A married reader (age 64 with a 59-year-old wife) created $2.8 million of tax-free wealth in his ILIT with $148,000 of after-tax plan funds. We call this strategy the “Junk Money Plan” (JMP).

Strategy 2: This strategy is called the “Retirement Plan Rescue” (RPR). It is similar to a JMP. The only difference is the necessary amount to pay the insurance premium is distributed from the plan each year. A reader (71-year-old widower) got $2 million into his ILIT using only $176,000 in after-tax plan funds.

Strategy 3: A subtrust does the same trick as a RPR (keeps the life insurance proceeds out of your estate, but without the need for an ILIT). A subtrust rewards you with a nice bonus — the insurance death benefits — with the same premium cost as a RPR. The premiums are higher by about 20 percent than an RPR. Generally, a subtrust is used only for married plan participants. If you are married, it’s an absolute must that you check out how a subtrust will benefit you and your family. The tax savings are huge.

Strategy 4: Boost the annual average rate of return of your plan funds to 18 percent. How? Use a new software that normally enjoys an annual rate of return of 18 percent per year to manage funds in your IRA or Rollover IRA. Remember — prior results do not necessarily predict future returns. Generally a $500,000 minimum is required, but can start with a $100,000 test account.

Strategy No. 5: If you would like to make a significant contribution to charity during your life or at your death, there are many ways to use your plan funds to enrich your favorite charity without reducing the amount that will go to your heirs.

You’ll love what a Kansas reader (Ken) did with his IRA. Ken’s IRA has a balance of $610,000, and Ken plans to contribute an additional $5,000 per year for the next 15 years. He used a RPR (Strategy No. 2) to buy $3.8 million of second-to-die life insurance in an ILIT. His IRA used the software for a portion of its funds (Strategy No. 4) to boost its income. When Ken and his wife both get hit by the final bus, the $3.8 million in the ILIT will be divided between his heirs ($1 million) and charity ($2.8 million). Any balance in the plan will take advantage of Strategy No. 6.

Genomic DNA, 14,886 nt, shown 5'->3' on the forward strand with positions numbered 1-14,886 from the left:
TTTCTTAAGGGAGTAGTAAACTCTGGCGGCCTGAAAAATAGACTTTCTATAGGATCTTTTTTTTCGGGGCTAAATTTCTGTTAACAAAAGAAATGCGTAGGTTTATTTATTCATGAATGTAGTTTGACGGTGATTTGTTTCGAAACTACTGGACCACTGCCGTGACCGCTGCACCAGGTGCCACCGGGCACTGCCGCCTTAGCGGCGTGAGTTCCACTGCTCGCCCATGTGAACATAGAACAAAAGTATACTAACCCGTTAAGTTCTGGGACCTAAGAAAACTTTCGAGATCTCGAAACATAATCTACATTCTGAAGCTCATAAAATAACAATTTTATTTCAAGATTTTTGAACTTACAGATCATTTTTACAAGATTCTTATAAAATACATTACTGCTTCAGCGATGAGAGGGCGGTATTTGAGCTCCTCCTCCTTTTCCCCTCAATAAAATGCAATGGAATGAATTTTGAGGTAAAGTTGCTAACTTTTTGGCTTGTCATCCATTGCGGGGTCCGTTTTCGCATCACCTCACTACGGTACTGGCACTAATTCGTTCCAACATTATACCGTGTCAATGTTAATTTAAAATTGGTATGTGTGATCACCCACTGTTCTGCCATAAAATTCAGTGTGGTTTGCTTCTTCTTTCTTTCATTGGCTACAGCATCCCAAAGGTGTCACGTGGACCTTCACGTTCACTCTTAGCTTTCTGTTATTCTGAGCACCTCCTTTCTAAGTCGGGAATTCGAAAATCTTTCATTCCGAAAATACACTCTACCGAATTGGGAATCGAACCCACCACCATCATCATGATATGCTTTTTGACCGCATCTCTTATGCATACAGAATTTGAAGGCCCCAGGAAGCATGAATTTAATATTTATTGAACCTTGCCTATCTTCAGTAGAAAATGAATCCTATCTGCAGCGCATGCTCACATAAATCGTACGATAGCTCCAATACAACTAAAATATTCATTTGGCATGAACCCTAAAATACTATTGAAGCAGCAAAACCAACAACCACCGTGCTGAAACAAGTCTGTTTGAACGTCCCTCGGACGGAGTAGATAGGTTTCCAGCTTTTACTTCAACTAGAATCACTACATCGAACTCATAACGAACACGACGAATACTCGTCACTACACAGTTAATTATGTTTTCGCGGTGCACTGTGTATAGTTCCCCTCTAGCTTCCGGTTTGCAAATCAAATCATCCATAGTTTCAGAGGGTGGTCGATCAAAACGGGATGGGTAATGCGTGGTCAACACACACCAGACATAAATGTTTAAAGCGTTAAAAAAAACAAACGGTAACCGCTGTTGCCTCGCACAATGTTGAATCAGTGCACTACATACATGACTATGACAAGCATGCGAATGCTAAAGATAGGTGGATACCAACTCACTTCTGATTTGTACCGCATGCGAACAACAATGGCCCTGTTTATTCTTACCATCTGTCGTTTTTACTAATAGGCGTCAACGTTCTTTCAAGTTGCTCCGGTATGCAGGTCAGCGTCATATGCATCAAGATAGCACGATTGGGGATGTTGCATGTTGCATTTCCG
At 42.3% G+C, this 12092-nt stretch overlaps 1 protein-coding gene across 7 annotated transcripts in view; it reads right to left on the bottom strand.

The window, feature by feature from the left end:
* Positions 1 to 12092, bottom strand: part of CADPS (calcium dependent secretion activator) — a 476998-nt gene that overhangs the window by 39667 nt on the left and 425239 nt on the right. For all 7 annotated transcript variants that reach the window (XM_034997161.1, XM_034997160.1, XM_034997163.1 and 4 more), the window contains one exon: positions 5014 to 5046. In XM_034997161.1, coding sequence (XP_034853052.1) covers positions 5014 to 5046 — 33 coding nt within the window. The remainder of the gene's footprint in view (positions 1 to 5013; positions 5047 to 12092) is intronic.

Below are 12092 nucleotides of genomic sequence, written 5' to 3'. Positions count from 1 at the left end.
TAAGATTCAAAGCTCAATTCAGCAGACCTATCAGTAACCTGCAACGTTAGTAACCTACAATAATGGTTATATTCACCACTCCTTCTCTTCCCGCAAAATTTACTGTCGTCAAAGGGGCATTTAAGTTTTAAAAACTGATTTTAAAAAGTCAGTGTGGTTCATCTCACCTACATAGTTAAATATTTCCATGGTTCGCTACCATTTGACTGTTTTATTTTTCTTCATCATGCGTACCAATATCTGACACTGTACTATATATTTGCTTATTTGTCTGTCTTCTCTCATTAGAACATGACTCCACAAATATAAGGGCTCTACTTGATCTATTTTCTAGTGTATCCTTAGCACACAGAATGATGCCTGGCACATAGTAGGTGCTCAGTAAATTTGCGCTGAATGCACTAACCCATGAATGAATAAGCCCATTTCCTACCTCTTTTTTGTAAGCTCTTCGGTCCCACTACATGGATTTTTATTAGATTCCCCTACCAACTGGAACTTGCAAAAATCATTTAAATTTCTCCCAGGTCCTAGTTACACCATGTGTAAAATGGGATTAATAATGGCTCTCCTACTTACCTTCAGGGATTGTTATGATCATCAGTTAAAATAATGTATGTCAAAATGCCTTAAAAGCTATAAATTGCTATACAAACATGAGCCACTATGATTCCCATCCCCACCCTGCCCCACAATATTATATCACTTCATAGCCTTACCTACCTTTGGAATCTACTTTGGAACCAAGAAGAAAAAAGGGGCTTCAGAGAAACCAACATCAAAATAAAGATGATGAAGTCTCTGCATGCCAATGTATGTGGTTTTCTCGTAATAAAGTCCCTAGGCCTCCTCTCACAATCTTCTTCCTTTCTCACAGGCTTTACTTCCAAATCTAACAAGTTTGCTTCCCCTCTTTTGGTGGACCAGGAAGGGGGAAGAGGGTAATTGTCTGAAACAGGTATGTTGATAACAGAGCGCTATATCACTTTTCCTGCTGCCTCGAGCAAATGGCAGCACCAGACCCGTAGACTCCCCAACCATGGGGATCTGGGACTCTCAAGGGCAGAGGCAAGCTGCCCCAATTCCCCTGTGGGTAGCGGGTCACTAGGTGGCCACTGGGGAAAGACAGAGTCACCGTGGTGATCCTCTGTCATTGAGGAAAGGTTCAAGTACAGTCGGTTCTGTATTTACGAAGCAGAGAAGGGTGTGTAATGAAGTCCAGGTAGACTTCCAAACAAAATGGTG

Strategy No. 6: Make sure your professional advisor sets your plan up to take advantage of the new Stretch IRA rules when you go to heaven. These rules allow you to leave your IRA to younger family members so that distributions are made over their longer life expectancy rather than your shorter life expectancy. It’s a great wealth-creating device for your kids and grandkids, instead of losing your plan’s funds to the IRS.

Want more information about this fascinating subject? Just write the words “Plan Info” on your request along with your name, age, address and all phone numbers (work/home/cell) where you can be reached. Include the total amount in all your plans combined and the above strategies in which you are interested. Then fax the request to me at 847-674-5299.

Irv Blackman is a certified public accountant who lives part-time on Marco Island and specializes in estate planning, business succession and asset protection. E-mail him at or call 417-9732. His Web site is

© 2009 All rights reserved. This material may not be published, broadcast, rewritten or redistributed.